AI, machine learning, reinforcement learning… A journey into the heart of predictivemarketing

Written by Thibaut PIRIOU LE LAN on Jan 8, 2019 2:16:57 PM

Data exploitation that is even more targeted than Big Data is now available, thanks to Artificial Intelligence techniques such as Machine Learning or Reinforcement Learning. These constitute the heart of predictive marketing in the Advalo Platform. Meeting and decryption with Nicolas, a Data Scientist at Advalo.

 

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“These techniques transform mass marketing into a more acceptable personalized relationship which is more meaningful to consumers. A real relationship, much as the one a storekeeper would have had with his customers 50 years ago.”

Nicolas, Data Scientist at Advalo

 

Can you tell us more about your job?

A Data Scientist manages, analyses and exploits mass data. This work is comparable to the evolution of a statistician in the big data era. In practical terms, my job involves using state of the art standards to decide whether AI (Artificial Intelligence) and all the techniques relating to it can be used in specific marketing scenarios.

So there is a lot of R&D with adaptation of open source algorithms (resulting from research and sharing among developers) for creating exploitable models for our retail and automobile customers.  -When would someone who owns such a vehicle start thinking about upgrading to a new model?
-How can you determine whether someone is thinking about purchasing a new pair of jeans after surfing on the internet, his or her likes on social networks and even IRL (in real life) movements ...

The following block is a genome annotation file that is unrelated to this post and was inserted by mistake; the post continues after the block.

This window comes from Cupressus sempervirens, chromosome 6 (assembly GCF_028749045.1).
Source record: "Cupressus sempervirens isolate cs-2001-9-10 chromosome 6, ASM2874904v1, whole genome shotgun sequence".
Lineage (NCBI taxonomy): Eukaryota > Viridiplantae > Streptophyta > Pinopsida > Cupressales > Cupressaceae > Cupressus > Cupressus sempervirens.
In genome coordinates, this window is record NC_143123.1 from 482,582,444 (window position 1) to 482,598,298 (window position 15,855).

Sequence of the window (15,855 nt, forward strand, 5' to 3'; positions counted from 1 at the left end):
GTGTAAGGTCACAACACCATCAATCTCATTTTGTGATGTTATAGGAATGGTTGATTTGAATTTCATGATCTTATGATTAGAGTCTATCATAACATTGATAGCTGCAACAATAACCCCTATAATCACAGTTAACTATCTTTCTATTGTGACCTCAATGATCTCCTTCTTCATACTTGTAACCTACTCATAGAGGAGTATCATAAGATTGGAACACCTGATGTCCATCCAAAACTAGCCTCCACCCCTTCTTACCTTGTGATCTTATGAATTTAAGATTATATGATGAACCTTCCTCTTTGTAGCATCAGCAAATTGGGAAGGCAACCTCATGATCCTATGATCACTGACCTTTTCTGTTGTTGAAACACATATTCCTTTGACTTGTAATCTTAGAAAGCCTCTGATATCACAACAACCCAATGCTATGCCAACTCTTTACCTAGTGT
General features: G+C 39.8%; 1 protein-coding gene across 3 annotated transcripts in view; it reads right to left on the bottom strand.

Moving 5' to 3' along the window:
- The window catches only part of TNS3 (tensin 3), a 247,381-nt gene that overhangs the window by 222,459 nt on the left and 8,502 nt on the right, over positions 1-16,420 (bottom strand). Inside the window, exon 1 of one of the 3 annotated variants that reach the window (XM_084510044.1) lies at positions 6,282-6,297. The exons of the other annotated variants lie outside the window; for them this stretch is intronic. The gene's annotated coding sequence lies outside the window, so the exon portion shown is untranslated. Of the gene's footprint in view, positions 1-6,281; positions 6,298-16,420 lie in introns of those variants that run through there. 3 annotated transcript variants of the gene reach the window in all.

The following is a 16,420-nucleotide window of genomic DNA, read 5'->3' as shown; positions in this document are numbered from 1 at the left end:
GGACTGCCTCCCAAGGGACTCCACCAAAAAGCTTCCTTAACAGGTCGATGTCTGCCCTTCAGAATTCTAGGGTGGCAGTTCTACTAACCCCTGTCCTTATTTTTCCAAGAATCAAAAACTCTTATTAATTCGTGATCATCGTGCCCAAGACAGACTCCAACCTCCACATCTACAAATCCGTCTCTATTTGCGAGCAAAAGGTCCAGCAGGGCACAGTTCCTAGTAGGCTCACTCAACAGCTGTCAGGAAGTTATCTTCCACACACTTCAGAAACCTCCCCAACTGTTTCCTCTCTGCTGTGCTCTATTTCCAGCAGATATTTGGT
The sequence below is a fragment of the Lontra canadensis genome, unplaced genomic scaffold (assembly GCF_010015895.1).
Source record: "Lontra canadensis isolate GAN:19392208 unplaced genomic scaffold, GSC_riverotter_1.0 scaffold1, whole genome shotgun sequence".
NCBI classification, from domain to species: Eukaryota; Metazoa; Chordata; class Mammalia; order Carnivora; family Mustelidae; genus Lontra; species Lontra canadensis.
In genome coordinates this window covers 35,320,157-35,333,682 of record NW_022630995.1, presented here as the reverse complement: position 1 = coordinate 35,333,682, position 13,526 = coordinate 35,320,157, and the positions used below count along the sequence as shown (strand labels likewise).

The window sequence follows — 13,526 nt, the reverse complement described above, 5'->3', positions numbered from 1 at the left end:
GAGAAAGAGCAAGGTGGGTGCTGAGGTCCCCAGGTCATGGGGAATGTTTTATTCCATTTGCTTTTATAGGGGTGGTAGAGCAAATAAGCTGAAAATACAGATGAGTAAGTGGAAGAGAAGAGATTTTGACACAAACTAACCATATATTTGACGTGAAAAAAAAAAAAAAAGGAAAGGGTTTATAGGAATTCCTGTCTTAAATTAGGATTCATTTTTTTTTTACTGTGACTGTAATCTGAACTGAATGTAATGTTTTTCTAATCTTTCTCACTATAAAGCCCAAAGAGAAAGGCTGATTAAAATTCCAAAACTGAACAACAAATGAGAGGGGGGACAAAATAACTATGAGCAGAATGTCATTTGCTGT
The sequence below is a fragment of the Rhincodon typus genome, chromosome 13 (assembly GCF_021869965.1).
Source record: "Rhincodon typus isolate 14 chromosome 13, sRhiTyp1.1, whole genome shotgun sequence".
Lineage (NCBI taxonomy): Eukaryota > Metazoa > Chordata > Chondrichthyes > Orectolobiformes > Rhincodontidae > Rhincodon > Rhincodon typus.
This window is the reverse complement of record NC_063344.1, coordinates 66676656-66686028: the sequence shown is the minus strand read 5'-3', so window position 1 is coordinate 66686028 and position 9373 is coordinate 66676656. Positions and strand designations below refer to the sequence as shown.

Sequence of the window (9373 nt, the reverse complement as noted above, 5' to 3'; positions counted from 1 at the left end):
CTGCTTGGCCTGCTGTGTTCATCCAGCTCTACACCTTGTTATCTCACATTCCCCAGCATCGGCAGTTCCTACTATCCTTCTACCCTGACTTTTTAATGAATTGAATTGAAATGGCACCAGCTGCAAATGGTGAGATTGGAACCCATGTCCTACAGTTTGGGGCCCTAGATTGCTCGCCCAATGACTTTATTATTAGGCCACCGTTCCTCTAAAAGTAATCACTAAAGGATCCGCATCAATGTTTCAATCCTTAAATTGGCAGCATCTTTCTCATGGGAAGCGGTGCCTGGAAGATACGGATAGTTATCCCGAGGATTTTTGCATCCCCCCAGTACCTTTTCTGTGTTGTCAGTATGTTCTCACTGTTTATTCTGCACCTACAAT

AI allows us to provide an accurate response to these types of queries: working on moments, finding new insights. In addition to his or her expertise, a good Data Scientist must have a multi-disciplinary approach, which takes into account the constraints inherent in the domain he/she works in and be good at communicating the results to non- experts.

 

So AI is the new digital marketing buzz word, but what is it exactly?

To give you an all-encompassing definition, I would say that AI is a set of theories and techniques that are applied toward creating machines that are able to simulate human intelligence. Having said that, strong AI can be set apart from weak AI: Strong AI aims to resemble human cognitive abilities (much like in science fiction movies), which makes for a good objective for theoretical research, but remains a far away dream despite the considerable progress that has been made.

Conversely, weak AI is what we use in the operational sense, such as for digital marketing: this involves setting up ultra- specialized algorithms to perform a specific task and operate a device that uses Big Data autonomously.

 

Precisely, so what is Machine Learning?

Machine Learning is AI technology that allows computers to learn, without having to program them to do so. This is therefore a very broad set of algorithms which includes learning, which can go from a simple mathematical function with just a few parameters requiring optimization up to multi-layered neural networks (“Deep Learning”) with billions of parameters that can be calibrated by the machine as it learns.

For example, we can implement an algorithm that is able to estimate the fair value of an apartment based on different pieces of information which the machine itself will collect (area, age, equipment, municipality, neighborhood, distance from schools, transportation and shops, values of similar assets, etc.). In fact, Machine Learning covers three categories: supervised learning, unsupervised learning and reinforcement learning. Of course, in the digital marketing field, these different techniques complement or even mix with each other.

 

What exactly is Reinforcement Learning?